When a telephone company’s network ends, and a customer’s network begins, it is crucial that the delivery of services is efficient, robust, and most importantly, lacks potential for security threats and attacks. That’s where the demarcation point comes in to provide the handoff in that delivery of service, whether it be SIP or VoIP.
TMC’s group editorial director, Erik Linask, sat down with Steve Johnson, president of Ingate Systems, to discuss the role that an enterprise session border controller (E-SBCs) plays within the demarcation point. This talk was part of the Ingate Knowledge Base series, which focuses on everything related to Session Initiation Protocol (SIP), or a signaling protocol for telephony, telepresence, conferencing, and more.
As defined by Johnson, the demarcation point “represents a handoff from the service provider to the company, and vice versa, in the transition of, or delivery of, SIP, VoIP or other services that SIP may actually bring forward to the company.”
He stressed the importance of the demarcation point as a method for the service provider to determine the quality of service delivery, from one point to another. E-SBCs’ place in relation to the demarcation point is crucial, as it identifies and monitors the service levels a provider is delivering and whether it’s consistent to what the customer expects.
Ingate’s solutions provide delivery of files that help customers identify issues; extensive logging of calls; as well as the delivery of statistics on a call-by-call basis to develop a mean opinion score, which determines how good the service quality truly is. In addition, its product, the Ingate SIPerator, makes periodic test calls between E-SBCs and PBX on a customer network, and between E-SBCs and a service provider network, to determine where these problems exist.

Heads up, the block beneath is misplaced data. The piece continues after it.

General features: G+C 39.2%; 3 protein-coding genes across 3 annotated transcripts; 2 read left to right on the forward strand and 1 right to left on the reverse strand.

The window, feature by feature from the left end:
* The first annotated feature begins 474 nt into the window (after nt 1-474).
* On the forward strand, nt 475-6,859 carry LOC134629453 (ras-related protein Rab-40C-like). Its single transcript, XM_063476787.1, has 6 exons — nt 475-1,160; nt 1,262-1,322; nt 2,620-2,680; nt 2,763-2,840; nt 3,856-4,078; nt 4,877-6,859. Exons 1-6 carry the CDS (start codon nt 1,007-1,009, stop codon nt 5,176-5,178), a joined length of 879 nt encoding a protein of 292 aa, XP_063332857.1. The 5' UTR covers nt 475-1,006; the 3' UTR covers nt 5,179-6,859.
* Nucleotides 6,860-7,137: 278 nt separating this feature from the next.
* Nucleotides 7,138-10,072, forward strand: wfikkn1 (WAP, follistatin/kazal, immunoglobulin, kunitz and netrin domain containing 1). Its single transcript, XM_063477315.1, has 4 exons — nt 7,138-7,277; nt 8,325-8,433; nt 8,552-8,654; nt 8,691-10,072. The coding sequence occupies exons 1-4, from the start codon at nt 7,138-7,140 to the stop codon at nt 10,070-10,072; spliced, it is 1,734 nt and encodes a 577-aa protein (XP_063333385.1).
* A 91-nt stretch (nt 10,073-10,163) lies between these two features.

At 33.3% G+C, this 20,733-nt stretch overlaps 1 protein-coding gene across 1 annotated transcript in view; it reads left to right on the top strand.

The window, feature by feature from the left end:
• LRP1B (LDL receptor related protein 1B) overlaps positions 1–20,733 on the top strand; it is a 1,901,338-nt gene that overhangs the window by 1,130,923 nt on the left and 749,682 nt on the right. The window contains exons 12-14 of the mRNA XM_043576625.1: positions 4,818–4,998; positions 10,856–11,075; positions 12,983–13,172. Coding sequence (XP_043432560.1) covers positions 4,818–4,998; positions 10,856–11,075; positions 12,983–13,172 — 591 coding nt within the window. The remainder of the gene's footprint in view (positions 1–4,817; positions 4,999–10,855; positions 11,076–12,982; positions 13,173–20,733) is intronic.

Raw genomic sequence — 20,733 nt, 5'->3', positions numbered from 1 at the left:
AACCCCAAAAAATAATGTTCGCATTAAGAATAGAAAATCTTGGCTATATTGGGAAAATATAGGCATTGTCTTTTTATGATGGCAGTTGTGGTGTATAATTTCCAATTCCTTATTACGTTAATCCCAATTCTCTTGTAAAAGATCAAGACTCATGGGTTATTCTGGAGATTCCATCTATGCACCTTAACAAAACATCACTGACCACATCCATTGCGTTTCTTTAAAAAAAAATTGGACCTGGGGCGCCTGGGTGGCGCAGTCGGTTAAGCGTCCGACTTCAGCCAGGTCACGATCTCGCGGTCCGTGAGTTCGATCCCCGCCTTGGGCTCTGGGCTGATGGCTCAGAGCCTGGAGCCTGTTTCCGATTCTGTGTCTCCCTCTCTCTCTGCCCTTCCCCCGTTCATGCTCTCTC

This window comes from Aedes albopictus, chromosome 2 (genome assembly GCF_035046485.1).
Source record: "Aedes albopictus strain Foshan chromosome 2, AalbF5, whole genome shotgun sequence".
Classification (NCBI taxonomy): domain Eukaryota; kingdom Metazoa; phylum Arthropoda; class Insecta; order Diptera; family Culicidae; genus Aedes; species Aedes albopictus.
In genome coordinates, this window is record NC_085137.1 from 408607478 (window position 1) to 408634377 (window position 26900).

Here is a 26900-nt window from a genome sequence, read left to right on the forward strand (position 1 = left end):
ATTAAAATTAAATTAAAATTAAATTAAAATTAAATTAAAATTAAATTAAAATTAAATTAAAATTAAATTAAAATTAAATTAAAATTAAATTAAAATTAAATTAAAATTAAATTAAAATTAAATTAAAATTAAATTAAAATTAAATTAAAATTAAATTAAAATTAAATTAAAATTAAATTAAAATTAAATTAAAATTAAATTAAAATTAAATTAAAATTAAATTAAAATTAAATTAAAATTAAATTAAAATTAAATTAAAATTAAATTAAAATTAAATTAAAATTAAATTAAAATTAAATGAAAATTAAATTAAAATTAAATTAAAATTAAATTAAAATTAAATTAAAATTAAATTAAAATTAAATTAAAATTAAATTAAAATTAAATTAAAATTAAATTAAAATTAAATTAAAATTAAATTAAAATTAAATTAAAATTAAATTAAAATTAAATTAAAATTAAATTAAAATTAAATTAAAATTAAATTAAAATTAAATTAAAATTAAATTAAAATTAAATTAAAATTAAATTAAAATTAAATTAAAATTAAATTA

“There are a number of tools on the device that make it a very valuable and very complete demarcation point in order to isolate and then repair problems, if there are any,” said Johnson.
In addition, the Ingate SIPerator provides many security functions built into it to protect the company from any possible intrusion, theft of service, or attempts of service attacks and malicious packets as part of the SIP delivery.
“The product allows the company to place PBX on the private side of the network and to resolve the problems,” said Johnson. “It makes this the most secure, robust and healthy implementation of VoIP that we can make it.”
Tammy Wolf is a TMCnet copy editor. Previously she was assistant to the editor at The Darien Times, a weekly newspaper in Darien, Conn., where she edited submissions, did page layout and design and helped manage the newspaper's website. To read more of her articles, please visit her columnist page.Edited by Tammy Wolf